Cloud computing has become increasingly important over recent years both for individuals and organisations. Although opinions may be divided on the future routes that it might take, there is a general consensus that it will become even more important in the future,.
Essentially cloud computing means using services that are hosted by third parties over the internet, but there are several different models. The most important ones are SaaS, (software as a service), PaaS (platform as a service) and IaaS (infrastructure as a service), and while SaaS has been the most important driver to date, the latter two seem set to be the main drivers in the future. Here we will look at each of these and what they have to offer.
SaaS provides users with on demand software. The software is hosted on the cloud and it is accessed by the client through a browser interface. It is used by organisations and businesses for such applications as email management, customer relationship management, accounting with the use of a free invoice template for easy organization, management information systems, and HR. It is estimated that by 2015 the SaaS market will be worth around $21 million, having doubled its value in just five years.
There are many reasons why organisations are looking for their own low cost cloud server hosting provider and migrating to the cloud. The amount of data that needs to be managed along with regulatory requirements such as e-discovery makes on-premises solutions almost impossible for many IT departments to cope with. Although concerns over data security have made many organisations resultant to migrate to the cloud, these are becoming increasingly less relevant; today the cloud when properly managed is considered to be secure.
For individuals the SaaS cloud computing model is the dominant one. The most important consumer cloud applications are data storage, services such as iCloud, web mail and social networks such as Facebook. These applications are accessible on all platforms and as long as they continue to be affordable their growth is guaranteed.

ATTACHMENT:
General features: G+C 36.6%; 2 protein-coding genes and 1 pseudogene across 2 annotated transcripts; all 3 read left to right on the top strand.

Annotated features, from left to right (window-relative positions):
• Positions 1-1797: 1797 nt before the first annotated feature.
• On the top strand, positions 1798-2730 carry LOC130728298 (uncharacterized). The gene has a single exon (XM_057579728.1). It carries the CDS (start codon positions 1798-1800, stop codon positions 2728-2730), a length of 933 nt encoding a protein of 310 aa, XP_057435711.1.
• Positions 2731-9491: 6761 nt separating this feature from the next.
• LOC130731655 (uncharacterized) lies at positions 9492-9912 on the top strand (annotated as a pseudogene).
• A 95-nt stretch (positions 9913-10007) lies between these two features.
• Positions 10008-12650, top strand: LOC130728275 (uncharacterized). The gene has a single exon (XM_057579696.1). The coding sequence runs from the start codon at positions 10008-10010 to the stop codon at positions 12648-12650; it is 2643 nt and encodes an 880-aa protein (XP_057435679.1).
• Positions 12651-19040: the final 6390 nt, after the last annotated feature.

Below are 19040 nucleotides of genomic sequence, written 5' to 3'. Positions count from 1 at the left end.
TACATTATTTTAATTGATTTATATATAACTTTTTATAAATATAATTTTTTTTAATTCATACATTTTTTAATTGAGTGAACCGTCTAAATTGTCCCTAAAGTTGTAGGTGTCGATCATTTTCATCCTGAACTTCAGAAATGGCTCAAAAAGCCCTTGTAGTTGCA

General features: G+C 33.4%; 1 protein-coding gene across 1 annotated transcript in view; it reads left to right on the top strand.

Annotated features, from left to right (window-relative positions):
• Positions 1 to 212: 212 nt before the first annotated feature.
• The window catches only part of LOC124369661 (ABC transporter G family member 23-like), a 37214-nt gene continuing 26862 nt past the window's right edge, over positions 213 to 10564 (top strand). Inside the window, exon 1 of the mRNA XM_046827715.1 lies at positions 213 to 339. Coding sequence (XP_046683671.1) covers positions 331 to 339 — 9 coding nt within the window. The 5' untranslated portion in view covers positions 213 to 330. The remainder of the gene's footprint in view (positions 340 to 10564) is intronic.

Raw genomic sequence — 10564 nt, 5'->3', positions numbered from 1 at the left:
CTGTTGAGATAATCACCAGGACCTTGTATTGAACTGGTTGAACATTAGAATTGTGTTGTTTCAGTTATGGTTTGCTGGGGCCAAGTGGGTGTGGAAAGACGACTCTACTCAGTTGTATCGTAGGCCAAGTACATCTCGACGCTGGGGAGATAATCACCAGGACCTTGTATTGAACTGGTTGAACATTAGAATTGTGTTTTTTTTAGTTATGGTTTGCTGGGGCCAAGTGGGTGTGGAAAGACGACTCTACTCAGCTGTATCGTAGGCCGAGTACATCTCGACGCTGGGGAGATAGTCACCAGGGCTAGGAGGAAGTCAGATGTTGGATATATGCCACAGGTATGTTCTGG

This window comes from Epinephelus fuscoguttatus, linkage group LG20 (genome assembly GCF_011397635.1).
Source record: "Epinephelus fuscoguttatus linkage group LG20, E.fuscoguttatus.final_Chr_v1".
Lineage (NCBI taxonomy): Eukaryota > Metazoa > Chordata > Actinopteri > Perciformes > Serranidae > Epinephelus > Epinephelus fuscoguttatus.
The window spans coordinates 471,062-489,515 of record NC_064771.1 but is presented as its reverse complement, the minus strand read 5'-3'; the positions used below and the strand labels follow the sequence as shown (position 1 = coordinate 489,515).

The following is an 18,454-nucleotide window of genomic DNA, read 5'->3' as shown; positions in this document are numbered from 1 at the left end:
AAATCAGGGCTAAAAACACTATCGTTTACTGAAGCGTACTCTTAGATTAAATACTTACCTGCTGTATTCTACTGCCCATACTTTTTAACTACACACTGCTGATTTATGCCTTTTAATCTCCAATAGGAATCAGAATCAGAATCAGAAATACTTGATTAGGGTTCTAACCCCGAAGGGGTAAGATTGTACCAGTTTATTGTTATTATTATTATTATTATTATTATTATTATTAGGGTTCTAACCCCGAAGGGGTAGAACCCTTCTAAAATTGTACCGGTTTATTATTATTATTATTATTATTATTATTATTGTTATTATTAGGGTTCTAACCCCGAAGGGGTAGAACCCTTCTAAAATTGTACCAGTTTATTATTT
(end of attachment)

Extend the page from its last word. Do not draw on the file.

IaaS allows clients to access physical hardware or virtual recourses such as servers and computers, and clients are able to scale their needs up and down in real time to cope with changing demand patterns, and the costs reflect the resources actually used.
This is a highly efficient cost model and very much cheaper investing in and maintaining hardware on premises.Â It is the ideal solution for small and rapidly growing enterprises. Typical uses are web hosting and services such as Amazon Web Services and Rackspace.
PaaS is oriented on the rapid development of web applications and circumvents the need to invest in software and the underlying infrastructure.Â It provides the necessary platform to achieve this.
It is the ideal solution for situations in which projects have many collaborators in different locations. The Google App Engine is a typical example of PaaS as is Force and Microsoft Azure.
An Unstoppable Force
Cloud Computing has many elements and provides solutions for many different and diverse requirements. We have looked at SaaS, the original driver, along with IaaS and PaaS and, although the edges of the latter elements are becoming increasingly blurred, it is clear that these will become increasingly important in the future.
Cloud computing has accelerated at a rapid rate and the rate of that acceleration is showing no signs of slowing. There is no going back. It is almost impossible to conceive that then cloud computing revolution will go into reverse gear and organisations will decide that their needs are best served by on-premises solutions; it simply can’t happen.
Today over half of small, medium and large enterprises in Europe and the US are involved in some manner with the cloud and that is just the beginning. Cloud computing in all its manifestations is undoubtedly the future.
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